Considering that Borynski had left behind all of his belongings, including his money, personal papers, and prayer books, there was no alarm at first, and it was just assumed that he would come back later that evening, but he never did. When he did not return for two days, authorities were notified, and the Bradford Police launched an investigation, along with the assistance of Scotland Yard and the intelligence agency MI5. During their investigation, one of the main focal points was Martynellis, as he had been one of the last to see Borynski and he was already on the police radar for being what they called a man with a “dubious reputation” and a “shifty, untrustworthy individual who would stop at nothing to gain his own ends.” The Polish community also was suspicious of Martynellis, as he was widely rumored to have been fired from Borynski’s position due to having had an illicit affair with a woman, and further raising red flags was the fact that he was found to have purchased 60 lbs. of caustic soda in the weeks before Borynski’s disappearance.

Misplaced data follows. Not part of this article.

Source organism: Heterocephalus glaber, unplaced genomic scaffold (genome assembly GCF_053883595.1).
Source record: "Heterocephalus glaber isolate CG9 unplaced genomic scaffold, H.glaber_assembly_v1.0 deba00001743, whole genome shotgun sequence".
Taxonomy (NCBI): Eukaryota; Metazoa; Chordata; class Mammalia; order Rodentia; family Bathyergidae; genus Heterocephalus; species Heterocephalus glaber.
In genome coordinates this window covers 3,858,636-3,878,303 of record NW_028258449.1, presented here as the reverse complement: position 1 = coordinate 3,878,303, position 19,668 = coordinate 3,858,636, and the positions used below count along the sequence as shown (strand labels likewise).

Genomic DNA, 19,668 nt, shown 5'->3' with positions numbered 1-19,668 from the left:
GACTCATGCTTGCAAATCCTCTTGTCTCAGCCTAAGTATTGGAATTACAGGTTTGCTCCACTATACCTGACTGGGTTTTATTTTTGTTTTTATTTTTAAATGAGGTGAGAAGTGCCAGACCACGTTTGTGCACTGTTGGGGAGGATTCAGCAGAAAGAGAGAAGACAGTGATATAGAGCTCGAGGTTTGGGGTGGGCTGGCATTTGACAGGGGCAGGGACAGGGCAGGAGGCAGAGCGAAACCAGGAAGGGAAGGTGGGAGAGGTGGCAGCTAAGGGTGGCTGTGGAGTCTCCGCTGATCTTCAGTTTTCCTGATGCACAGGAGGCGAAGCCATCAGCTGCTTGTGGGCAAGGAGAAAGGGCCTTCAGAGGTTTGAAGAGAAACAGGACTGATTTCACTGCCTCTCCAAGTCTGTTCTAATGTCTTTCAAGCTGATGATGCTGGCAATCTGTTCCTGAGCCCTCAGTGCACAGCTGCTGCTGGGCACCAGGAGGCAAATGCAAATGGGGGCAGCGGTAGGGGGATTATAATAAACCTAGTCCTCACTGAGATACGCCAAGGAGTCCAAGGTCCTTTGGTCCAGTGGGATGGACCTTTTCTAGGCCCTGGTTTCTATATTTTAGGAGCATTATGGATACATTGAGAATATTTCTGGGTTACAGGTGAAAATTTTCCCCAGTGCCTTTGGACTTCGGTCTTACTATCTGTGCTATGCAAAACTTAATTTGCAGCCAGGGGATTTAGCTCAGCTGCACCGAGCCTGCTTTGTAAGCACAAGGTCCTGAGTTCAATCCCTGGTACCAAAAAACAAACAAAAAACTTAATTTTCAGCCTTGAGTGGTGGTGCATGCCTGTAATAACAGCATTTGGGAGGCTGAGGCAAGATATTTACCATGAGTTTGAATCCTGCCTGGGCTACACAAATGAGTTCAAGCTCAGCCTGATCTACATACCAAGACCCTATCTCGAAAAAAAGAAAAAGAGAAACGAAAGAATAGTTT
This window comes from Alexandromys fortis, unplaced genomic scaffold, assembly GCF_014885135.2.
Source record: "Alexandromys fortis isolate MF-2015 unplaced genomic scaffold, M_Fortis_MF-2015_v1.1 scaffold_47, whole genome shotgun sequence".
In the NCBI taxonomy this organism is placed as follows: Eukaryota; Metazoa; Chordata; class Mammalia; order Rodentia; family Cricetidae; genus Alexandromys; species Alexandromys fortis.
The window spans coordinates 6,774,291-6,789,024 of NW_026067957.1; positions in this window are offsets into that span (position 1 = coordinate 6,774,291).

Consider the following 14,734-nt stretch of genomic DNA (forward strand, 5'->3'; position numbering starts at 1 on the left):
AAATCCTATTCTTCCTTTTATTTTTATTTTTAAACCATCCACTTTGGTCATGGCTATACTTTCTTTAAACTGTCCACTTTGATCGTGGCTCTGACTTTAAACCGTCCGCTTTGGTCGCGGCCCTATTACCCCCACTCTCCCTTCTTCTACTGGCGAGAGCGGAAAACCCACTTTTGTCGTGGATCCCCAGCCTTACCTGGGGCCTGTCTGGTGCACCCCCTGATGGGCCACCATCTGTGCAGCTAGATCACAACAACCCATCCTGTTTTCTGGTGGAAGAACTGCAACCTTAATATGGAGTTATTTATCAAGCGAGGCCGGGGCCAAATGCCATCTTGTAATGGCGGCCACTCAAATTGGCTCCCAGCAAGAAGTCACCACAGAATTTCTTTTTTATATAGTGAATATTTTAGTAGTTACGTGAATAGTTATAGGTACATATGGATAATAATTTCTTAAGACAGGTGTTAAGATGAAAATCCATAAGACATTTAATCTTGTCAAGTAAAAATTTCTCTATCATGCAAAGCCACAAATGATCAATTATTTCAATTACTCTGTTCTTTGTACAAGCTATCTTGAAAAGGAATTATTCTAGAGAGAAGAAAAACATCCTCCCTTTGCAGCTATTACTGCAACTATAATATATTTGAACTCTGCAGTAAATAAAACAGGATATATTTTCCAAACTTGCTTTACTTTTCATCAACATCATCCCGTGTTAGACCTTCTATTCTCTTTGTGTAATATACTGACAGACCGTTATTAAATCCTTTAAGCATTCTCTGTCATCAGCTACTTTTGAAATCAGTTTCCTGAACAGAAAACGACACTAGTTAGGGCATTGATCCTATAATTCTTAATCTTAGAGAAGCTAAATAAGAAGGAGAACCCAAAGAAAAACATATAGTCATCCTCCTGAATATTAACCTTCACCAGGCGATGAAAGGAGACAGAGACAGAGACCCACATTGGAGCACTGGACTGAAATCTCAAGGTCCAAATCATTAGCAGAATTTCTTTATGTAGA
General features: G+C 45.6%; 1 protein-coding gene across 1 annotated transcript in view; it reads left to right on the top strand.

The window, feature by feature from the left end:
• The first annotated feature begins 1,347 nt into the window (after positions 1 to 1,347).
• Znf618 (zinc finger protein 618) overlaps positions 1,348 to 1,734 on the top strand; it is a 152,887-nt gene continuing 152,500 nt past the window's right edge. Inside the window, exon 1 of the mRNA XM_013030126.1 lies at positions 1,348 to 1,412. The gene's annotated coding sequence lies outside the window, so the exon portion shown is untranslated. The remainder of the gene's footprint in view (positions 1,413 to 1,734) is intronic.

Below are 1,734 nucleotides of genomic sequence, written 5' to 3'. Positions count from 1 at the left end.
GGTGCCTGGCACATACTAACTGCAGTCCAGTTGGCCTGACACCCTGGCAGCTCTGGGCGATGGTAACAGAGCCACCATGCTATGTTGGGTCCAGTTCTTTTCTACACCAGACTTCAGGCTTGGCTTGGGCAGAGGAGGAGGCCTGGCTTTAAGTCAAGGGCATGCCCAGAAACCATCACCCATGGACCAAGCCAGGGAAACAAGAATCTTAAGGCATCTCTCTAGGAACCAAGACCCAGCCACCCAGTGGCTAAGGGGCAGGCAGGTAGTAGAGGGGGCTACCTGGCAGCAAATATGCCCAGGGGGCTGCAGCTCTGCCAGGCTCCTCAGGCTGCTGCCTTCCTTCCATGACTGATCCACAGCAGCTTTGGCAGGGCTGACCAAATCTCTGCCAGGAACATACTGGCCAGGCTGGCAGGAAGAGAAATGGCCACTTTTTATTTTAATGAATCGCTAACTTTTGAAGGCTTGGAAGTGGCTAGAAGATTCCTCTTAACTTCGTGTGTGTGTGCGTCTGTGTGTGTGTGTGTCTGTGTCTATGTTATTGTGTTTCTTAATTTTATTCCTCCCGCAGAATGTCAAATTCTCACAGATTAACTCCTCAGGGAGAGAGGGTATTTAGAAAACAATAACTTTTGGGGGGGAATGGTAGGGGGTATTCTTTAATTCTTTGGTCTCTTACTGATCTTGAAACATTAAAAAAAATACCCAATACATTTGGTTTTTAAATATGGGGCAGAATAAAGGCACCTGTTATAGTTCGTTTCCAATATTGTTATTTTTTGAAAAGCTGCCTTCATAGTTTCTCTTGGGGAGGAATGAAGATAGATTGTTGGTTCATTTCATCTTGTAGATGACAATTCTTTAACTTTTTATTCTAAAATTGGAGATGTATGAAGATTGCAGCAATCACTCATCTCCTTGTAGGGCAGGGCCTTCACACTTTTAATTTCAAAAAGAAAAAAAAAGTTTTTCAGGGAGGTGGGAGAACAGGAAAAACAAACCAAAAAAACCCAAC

The investigation would come to the conclusion that there was no evidence that Borynski had been kidnapped or been the victim of foul play, yet they could not determine where he had gone or what had actually happened to him. Then, a month after the investigation had begun, Martynellis would pop up once again when he was found collapsed in his home, reporting that he had been attacked by two men who had ordered him to keep quiet. What was going on here? Whatever role Martynellis might have had in the whole affair he would take to his grave in 1955, when he died of a heart attack. After this, the case would go cold, with no new leads and no suspects. No one knew if Borynski had been kidnapped, murdered, or had simply fled back to Poland, but the main consensus was that Borynski’s outspoken sermons and protests against the Soviets had had no small part to play.